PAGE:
The FAA Continuous Low Energy, Emissions, and Noise (CLEEN) program will save $36 billion gallons of fuel by 2050, with savings about $90 billion dollars for airlines. These emission cuts are equal to removing 3 million cars from the road between 2020 and 2050.

We should triple funding, in my opinion, for CLEEN and its next phase of focusing on zero-emission aircraft innovation.

Start-ups and local government should have access to Federal technology investments. Yesterday, Snohomish County in my state, along with the Washington State University, announced plans for an Applied Research and Development Center to produce and store sustainable aviation fuel.

U.S.-based projects like these are why it was important in the Inflation Reduction Act to secure funding for developing low-emission aviation technologies, known as FAST-TECH, and build the infrastructure needed to scale up sustainable aviation fuel, SAF, and I’m glad to see that program is getting launched this year. FAA’s Kevin Welsh will tell us how we can expand its impact in this reauthorization bill.

Since the beginning of the CLEEN program, GE has partnered with the FAA to introduce technologies like LEAP, a family of engines powering today’s narrow-body airplanes. Three out of the four aircraft departures today across the globe are powered by these engines built by GE and its joint venture. So I am glad they are here today to talk about that.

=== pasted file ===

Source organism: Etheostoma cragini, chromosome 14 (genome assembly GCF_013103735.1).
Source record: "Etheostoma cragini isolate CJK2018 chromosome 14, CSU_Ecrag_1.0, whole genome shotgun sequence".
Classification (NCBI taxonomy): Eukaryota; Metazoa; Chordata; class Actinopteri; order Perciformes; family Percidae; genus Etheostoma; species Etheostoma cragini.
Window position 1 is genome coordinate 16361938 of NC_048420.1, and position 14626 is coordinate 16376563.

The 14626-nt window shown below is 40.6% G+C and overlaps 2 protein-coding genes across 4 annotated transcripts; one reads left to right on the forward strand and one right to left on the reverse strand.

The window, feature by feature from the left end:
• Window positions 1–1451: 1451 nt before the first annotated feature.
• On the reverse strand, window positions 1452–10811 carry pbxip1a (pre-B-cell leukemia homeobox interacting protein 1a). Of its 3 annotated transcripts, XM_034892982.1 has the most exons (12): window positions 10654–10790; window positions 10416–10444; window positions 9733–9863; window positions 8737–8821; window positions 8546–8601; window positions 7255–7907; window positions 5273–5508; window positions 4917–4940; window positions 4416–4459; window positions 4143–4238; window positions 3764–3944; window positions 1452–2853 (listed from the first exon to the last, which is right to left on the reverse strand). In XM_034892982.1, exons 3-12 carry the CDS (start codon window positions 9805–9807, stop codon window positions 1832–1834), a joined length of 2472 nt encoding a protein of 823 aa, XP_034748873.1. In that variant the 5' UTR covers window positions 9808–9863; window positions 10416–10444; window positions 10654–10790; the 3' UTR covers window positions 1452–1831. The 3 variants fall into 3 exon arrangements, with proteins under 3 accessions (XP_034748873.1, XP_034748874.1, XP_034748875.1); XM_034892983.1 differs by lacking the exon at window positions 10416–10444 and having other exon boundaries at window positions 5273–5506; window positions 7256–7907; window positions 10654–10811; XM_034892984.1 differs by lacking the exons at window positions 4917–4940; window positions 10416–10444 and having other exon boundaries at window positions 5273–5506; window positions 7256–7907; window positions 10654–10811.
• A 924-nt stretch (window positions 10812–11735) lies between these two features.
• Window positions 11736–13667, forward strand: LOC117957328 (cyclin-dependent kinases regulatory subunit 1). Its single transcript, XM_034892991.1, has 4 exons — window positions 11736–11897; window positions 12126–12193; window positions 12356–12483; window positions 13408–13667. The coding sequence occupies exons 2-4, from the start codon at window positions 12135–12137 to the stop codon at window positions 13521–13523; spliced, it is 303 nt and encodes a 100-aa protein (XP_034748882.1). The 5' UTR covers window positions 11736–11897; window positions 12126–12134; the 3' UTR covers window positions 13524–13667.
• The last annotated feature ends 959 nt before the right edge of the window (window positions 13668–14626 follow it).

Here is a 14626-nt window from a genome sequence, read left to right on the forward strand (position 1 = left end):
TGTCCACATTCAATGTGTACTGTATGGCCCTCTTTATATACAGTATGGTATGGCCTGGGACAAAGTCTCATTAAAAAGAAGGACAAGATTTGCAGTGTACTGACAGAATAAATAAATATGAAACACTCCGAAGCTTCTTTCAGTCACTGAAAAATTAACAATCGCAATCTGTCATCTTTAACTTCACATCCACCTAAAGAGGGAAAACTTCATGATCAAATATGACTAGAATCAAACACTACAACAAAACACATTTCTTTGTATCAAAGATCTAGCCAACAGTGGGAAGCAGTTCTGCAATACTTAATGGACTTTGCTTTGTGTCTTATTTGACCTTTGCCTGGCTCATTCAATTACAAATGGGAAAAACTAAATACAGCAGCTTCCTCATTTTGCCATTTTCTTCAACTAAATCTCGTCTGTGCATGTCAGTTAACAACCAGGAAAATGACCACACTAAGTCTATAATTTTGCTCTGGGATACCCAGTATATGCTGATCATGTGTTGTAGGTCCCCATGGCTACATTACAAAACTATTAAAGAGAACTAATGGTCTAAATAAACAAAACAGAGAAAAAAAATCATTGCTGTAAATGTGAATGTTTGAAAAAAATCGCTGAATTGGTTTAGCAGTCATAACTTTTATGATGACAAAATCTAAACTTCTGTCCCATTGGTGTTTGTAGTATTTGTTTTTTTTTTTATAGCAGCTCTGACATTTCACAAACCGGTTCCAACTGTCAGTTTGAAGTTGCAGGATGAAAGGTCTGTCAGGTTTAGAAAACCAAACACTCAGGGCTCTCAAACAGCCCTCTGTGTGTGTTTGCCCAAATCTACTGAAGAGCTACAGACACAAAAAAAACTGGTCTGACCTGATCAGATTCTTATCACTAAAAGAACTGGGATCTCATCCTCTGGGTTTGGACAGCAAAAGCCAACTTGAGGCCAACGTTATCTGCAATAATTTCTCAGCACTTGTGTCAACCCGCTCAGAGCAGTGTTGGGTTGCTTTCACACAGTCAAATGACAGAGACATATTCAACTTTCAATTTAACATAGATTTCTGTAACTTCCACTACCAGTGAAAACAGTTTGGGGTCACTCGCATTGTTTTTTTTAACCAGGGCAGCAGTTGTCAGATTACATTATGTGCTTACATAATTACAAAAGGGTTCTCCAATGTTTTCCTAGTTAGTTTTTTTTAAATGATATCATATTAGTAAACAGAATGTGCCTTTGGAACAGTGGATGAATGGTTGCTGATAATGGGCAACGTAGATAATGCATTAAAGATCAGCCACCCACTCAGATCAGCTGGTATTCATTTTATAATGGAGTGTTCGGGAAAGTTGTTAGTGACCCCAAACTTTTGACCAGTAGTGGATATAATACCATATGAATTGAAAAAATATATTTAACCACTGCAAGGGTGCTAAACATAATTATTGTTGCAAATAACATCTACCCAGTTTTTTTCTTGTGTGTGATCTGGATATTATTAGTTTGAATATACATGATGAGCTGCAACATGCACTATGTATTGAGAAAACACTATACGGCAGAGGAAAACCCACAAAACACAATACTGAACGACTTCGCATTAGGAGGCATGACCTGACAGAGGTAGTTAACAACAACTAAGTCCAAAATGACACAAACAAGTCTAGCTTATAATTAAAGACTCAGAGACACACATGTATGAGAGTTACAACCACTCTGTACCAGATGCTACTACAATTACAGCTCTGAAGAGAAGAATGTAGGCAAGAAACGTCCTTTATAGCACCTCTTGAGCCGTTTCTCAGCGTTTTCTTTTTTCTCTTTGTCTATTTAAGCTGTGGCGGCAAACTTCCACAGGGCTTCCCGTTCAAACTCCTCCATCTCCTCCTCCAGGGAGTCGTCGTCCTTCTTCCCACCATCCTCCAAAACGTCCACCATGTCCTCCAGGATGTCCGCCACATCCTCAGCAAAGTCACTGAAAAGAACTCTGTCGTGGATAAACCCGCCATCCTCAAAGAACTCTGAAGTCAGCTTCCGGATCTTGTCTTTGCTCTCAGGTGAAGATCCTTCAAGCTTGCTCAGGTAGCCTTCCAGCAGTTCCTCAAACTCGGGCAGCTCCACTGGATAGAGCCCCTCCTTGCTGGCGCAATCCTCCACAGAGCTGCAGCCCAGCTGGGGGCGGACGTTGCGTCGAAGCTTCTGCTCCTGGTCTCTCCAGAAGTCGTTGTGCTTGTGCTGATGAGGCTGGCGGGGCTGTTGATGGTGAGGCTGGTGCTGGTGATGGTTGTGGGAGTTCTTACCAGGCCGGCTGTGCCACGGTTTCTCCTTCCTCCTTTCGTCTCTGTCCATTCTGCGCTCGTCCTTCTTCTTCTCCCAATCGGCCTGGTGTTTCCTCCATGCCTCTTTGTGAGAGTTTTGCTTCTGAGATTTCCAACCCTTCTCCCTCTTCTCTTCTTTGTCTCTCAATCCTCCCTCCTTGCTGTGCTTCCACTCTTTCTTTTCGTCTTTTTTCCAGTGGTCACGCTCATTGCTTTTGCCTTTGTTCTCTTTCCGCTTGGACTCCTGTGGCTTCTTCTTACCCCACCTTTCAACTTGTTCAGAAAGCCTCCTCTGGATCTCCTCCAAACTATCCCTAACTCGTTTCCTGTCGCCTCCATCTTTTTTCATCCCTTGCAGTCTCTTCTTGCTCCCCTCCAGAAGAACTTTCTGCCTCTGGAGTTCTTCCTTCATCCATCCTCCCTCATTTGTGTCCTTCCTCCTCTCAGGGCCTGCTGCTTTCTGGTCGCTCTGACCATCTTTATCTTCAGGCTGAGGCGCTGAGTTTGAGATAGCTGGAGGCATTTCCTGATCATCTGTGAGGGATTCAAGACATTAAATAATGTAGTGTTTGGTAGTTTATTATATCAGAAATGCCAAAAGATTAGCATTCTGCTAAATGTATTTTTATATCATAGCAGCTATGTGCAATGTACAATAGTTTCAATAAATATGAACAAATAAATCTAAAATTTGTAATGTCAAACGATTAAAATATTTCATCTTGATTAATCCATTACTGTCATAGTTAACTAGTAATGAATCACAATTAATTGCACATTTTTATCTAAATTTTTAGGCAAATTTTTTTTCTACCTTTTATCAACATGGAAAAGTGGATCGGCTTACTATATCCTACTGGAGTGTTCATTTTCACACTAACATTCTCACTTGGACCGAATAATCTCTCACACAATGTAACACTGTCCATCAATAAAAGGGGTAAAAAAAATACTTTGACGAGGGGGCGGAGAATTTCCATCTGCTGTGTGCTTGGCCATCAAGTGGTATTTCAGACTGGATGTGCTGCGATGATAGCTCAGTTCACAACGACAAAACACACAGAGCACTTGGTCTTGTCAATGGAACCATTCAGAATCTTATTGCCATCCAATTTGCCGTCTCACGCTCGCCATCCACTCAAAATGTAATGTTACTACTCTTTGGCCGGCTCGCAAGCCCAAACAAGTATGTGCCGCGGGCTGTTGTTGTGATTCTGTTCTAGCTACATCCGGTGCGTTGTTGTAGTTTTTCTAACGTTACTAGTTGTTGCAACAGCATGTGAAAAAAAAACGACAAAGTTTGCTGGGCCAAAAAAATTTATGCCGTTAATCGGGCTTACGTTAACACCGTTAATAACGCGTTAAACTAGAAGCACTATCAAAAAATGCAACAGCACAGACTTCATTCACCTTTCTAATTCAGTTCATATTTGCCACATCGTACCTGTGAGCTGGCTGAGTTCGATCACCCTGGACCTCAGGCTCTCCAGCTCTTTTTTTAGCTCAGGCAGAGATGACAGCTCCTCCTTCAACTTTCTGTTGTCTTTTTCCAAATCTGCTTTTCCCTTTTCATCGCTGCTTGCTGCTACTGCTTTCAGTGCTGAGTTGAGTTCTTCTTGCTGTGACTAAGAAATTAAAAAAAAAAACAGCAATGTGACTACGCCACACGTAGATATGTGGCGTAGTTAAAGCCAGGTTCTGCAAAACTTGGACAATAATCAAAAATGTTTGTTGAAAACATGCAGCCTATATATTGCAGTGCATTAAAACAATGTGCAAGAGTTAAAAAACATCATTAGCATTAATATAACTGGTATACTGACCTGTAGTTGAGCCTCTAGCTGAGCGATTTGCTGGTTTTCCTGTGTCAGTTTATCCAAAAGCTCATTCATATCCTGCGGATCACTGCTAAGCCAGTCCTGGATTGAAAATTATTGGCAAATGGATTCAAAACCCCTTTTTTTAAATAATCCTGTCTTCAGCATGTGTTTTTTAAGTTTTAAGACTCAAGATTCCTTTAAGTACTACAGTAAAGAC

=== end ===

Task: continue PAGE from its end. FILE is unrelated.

This kind of success does not go unnoticed in the information age. And we must work harder to keep America’s competitive edge.

We will hear from Arjan Hegeman about GE’s work to develop more efficient open-fan engines. And one day, these propulsion systems will power commercial airline flights around the world.

The FAA authorization bill, I believe, can bolster research and development in innovation technologies. But there’s also a lot going on in the private sector.

Earlier this month, at the AeroTEC Flight Test Center in Moses Lake, Washington, Universal Hydrogen flew a regional airliner – an 84-foot Dash 8 aircraft – equipped with engines powered by hydrogen fuel cells. This was the largest aircraft ever to fly principally on hydrogen power.

In January, ZeroAvia, with a growing presence in Everett, Washington, flew what was at the time the world’s largest retrofitted commercial hydrogen-electric aircraft to date.

So I welcome both Jon Gordon from Universal Hydrogen and Val Miftakhov from ZeroAvia. 

And I’m proud that these companies, along with Eviation and magniX that are in Washington State, are continuing to build the next generation of aviation technology.

These technologies can provide new access to thousands of local municipal airports on lower fuel costs and maintenance costs, that’s why we want to see this develop.

So congratulations to both of you for bringing these new products to us and the future one step closer.

Achieving net-zero aviation emissions by 2050, a target shared by industry and the Federal government, will require shifts in commercial aircraft development and different fuel sources.

So this means building aircraft made from lighter weight thermoplastics and composites that are so important and we want to continue to see leadership on that issue, particularly in the State of Washington.

We feel like we must seize on the opportunity with this FAA reauthorization to strengthen America’s competitiveness in aerospace.  I look forward to hearing from all the witnesses and helping us meet this challenge.